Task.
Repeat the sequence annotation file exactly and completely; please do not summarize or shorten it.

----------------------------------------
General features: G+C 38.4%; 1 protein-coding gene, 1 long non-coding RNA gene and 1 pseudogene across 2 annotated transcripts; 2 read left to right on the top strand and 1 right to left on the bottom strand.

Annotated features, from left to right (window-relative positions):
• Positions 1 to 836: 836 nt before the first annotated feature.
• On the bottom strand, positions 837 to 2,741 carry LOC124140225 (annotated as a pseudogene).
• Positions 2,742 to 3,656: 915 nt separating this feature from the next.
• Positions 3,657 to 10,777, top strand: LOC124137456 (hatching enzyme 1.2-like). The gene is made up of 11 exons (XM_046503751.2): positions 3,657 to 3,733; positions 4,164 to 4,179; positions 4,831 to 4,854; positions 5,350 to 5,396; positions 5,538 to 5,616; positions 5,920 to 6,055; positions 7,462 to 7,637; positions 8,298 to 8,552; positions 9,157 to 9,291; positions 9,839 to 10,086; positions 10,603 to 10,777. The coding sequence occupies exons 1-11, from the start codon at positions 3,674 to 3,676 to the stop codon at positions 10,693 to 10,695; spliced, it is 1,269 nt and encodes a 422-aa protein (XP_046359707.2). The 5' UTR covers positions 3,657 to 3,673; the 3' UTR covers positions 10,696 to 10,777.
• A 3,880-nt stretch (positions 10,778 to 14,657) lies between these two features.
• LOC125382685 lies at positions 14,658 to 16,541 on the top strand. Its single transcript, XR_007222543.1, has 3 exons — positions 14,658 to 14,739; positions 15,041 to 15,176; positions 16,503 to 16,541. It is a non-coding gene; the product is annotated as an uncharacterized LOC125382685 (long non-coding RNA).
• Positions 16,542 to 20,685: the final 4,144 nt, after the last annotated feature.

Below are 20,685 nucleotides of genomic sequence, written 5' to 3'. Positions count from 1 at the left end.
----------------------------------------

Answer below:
General features: G+C 38.4%; 1 protein-coding gene, 1 long non-coding RNA gene and 1 pseudogene across 2 annotated transcripts; 2 read left to right on the top strand and 1 right to left on the bottom strand.

Annotated features, from left to right (window-relative positions):
• Positions 1 to 836: 836 nt before the first annotated feature.
• On the bottom strand, positions 837 to 2,741 carry LOC124140225 (annotated as a pseudogene).
• Positions 2,742 to 3,656: 915 nt separating this feature from the next.
• Positions 3,657 to 10,777, top strand: LOC124137456 (hatching enzyme 1.2-like). The gene is made up of 11 exons (XM_046503751.2): positions 3,657 to 3,733; positions 4,164 to 4,179; positions 4,831 to 4,854; positions 5,350 to 5,396; positions 5,538 to 5,616; positions 5,920 to 6,055; positions 7,462 to 7,637; positions 8,298 to 8,552; positions 9,157 to 9,291; positions 9,839 to 10,086; positions 10,603 to 10,777. The coding sequence occupies exons 1-11, from the start codon at positions 3,674 to 3,676 to the stop codon at positions 10,693 to 10,695; spliced, it is 1,269 nt and encodes a 422-aa protein (XP_046359707.2). The 5' UTR covers positions 3,657 to 3,673; the 3' UTR covers positions 10,696 to 10,777.
• A 3,880-nt stretch (positions 10,778 to 14,657) lies between these two features.
• LOC125382685 lies at positions 14,658 to 16,541 on the top strand. Its single transcript, XR_007222543.1, has 3 exons — positions 14,658 to 14,739; positions 15,041 to 15,176; positions 16,503 to 16,541. It is a non-coding gene; the product is annotated as an uncharacterized LOC125382685 (long non-coding RNA).
• Positions 16,542 to 20,685: the final 4,144 nt, after the last annotated feature.

Below are 20,685 nucleotides of genomic sequence, written 5' to 3'. Positions count from 1 at the left end.